19 April 2011

Burial of Australian Spitfire Pilot

Later today an Australian Spitfire pilot who fought with the Royal Australian Air Force’s No. 453  Squadron in the Battle of Normandy will be buried at a Commonwealth war graves cemetry in France, with full military honours. The body of Flight Lieutenant Henry ‘Lacy’ Smith, who had been missing presumed dead since his aircraft was shot down on 11 June 1944, just five days after D-Day, was discovered in the wreckage when his plane was discovered last November by a French couple, buried in the mud of the Orne estuary.

Flight Lieutenant Smith will have been a colleague of Flight Lieutenant Russell Leith, about whom I wrote in Duty Done: Flight Lieutenant Colin Russell Leith AM DFC.

No 453 Squadron was in operation over the Normandy battlefield from D-Day on, and very shortly after the invasion it was deployed to airfields in the Normandy beachhead, from which it operated for the next three months.  As I have related in the above-referenced article about Russell Leith, this unit under Australian command forms the basis for Australia to be regarded as one of the nations which participated directly in the Battle of Normandy.

Below is the text of a Department of Defence media release about today’s ceremony. Images of the recovery of the aircraft wreckage may be seen here.

WWII Flight Lieutenant Henry ‘Lacy’ Smith Laid to Rest in France

Today Australian World War II Flight Lieutenant (FLTLT) Henry ‘Lacy’ Smith will be buried with full military honours in France.

The Minister for Defence Science and Personnel and Minister for Veterans’ Affairs, the Hon Warren Snowdon MP and Chief of Air Force, Air Marshal Mark Binskin AO, will join FLTLT Smith’s surviving niece and nephew and their extended families at the ceremony.

The service will be held at the War Graves Cemetery, at Rue des Airbornes, Ranville in Normandy and include a traditional wreath laying, the Ode, and the Last Post bugle call. This symbolises that his duty is over and he can rest in peace.

Ceremonial elements will be performed by members of No. 453 Squadron from RAAF Base Williamtown, NSW, the unit with which Smith flew, and Australia’s Federation Guard.

FLTLT Smith from Sans Souci, south of Sydney, NSW, was shot down by anti-aircraft fire on 11 June 1944 during World War II and crashed into the River Orne, near Caen, in northern France. The Spitfire aircraft and Smith’s remains were found in November 2010.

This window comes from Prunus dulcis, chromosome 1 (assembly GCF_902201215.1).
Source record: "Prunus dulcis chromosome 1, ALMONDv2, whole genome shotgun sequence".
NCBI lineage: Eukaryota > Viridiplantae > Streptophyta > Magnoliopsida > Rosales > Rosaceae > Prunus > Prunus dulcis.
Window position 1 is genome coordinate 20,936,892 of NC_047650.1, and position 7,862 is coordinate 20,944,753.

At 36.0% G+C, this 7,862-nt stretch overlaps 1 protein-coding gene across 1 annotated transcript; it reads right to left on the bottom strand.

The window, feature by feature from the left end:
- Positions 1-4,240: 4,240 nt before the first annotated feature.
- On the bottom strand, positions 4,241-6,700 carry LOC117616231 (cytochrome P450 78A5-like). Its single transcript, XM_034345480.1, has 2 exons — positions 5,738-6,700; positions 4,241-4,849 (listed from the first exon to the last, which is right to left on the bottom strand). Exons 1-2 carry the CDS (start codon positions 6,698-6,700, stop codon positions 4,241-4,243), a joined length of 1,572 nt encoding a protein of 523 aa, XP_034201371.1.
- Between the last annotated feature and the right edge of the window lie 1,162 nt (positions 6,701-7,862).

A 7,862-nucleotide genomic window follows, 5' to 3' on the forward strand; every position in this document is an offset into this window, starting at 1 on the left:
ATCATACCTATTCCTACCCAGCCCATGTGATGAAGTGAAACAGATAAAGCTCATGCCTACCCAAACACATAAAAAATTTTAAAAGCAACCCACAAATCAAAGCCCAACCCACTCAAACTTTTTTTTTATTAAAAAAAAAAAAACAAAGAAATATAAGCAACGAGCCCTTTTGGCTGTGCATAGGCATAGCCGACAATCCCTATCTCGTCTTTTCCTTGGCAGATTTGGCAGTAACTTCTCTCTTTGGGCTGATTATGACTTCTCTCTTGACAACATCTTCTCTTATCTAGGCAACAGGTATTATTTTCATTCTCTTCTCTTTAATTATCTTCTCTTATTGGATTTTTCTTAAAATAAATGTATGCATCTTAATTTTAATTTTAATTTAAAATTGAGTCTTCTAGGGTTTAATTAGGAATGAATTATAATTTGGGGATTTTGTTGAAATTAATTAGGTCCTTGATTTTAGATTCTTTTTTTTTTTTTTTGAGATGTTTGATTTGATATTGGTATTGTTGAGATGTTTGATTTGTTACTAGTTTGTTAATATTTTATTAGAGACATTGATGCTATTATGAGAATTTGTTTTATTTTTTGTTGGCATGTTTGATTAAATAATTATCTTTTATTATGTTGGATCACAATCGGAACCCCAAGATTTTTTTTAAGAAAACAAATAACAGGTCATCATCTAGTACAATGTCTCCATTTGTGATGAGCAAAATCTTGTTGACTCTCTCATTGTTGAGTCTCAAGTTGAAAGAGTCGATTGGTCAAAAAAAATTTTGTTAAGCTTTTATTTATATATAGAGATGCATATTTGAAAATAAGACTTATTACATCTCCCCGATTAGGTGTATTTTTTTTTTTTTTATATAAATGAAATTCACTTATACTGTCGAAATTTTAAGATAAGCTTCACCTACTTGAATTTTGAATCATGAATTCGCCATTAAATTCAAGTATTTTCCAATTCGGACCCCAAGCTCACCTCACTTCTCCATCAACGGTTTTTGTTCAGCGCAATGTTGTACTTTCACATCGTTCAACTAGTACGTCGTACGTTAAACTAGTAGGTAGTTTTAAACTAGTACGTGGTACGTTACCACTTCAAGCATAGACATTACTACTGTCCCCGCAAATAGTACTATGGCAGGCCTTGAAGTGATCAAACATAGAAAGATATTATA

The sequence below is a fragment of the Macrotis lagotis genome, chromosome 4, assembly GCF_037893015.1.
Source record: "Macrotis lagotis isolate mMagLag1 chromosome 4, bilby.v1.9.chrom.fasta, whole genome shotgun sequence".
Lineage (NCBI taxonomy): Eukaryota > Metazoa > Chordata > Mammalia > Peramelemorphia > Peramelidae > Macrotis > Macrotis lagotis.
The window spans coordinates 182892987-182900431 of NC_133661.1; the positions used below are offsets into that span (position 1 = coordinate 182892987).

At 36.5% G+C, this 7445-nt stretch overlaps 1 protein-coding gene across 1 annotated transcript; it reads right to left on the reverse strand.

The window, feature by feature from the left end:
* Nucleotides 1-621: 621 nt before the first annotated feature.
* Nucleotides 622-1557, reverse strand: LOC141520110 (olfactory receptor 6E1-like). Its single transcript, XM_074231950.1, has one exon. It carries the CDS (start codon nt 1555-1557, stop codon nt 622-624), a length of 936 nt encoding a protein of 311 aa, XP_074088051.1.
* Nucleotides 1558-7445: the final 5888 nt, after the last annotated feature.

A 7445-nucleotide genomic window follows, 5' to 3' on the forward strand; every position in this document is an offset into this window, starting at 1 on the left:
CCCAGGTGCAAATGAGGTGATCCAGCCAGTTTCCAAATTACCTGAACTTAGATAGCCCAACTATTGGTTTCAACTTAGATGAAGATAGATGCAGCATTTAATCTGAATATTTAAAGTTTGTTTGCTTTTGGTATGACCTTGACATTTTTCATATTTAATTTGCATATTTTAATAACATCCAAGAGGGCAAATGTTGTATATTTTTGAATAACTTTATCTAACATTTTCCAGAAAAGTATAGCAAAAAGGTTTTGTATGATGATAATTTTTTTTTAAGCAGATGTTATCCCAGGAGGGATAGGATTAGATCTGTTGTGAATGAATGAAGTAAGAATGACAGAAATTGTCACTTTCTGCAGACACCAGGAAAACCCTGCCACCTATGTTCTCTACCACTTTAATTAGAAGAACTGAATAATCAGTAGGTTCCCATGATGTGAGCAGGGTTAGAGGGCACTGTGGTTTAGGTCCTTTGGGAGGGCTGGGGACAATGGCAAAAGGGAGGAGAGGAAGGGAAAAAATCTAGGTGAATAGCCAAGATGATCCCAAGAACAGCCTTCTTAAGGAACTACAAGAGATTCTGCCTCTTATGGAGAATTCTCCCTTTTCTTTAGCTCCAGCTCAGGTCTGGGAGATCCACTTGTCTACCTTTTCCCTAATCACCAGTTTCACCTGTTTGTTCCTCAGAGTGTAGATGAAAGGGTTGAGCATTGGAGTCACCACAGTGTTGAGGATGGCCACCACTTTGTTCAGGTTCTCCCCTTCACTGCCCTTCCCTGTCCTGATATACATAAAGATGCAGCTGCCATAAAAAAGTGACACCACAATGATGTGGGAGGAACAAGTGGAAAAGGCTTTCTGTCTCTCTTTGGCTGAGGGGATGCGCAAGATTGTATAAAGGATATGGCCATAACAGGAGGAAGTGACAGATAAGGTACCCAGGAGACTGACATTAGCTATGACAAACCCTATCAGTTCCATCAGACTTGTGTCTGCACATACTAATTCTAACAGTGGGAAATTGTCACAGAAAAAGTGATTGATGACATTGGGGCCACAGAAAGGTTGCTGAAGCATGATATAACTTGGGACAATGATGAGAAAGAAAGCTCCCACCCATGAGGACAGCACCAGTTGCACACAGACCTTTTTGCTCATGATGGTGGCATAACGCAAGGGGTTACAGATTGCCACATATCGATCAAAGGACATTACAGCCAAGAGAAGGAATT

“At age 27, FLTLT Smith made the ultimate sacrifice for our country during World War II. He was from No 453 Squadron, the first Australian squadron to go into action on 6 June 1944, where it provided tactical support for the troops landing on the Normandy beachhead,” Mr Snowdon said.

“No 453 Squadron carried out operations that included harassing the retreating enemy, attacking enemy convoys, bombing missions, armed reconnaissance and bomber escort duties.

“I am thankful for the brave contributions of FLTLT Smith. He will now have a marked grave that can be visited so that both Australians and French can remember his sacrifice, and I am pleased he has now been afforded the military burial and honour he deserves.’’

“I hope this reinterment will support a greater understanding of the important contribution FLTLT Smith made during World War II.”

During the ceremony, the Chief of Air Force, Air Marshal Mark Binskin AO, posthumously awarded and presented FLTLT Smith’s service medals: the 1939-45 Star; Air Crew Europe Star with France and Germany Clasp; Defence Medal; War Medal 1939-45; and Australian Service Medal 1939-45.

Mr Snowdon said the Australian Defence Force was in the process of shipping the wreckage of FLTLT Smith’s Spitfire aircraft to Australia to display at the RAAF Museum, Point Cook, Victoria. Plans are for the aircraft to arrive in Australia mid year, where it will undergo conservation work.

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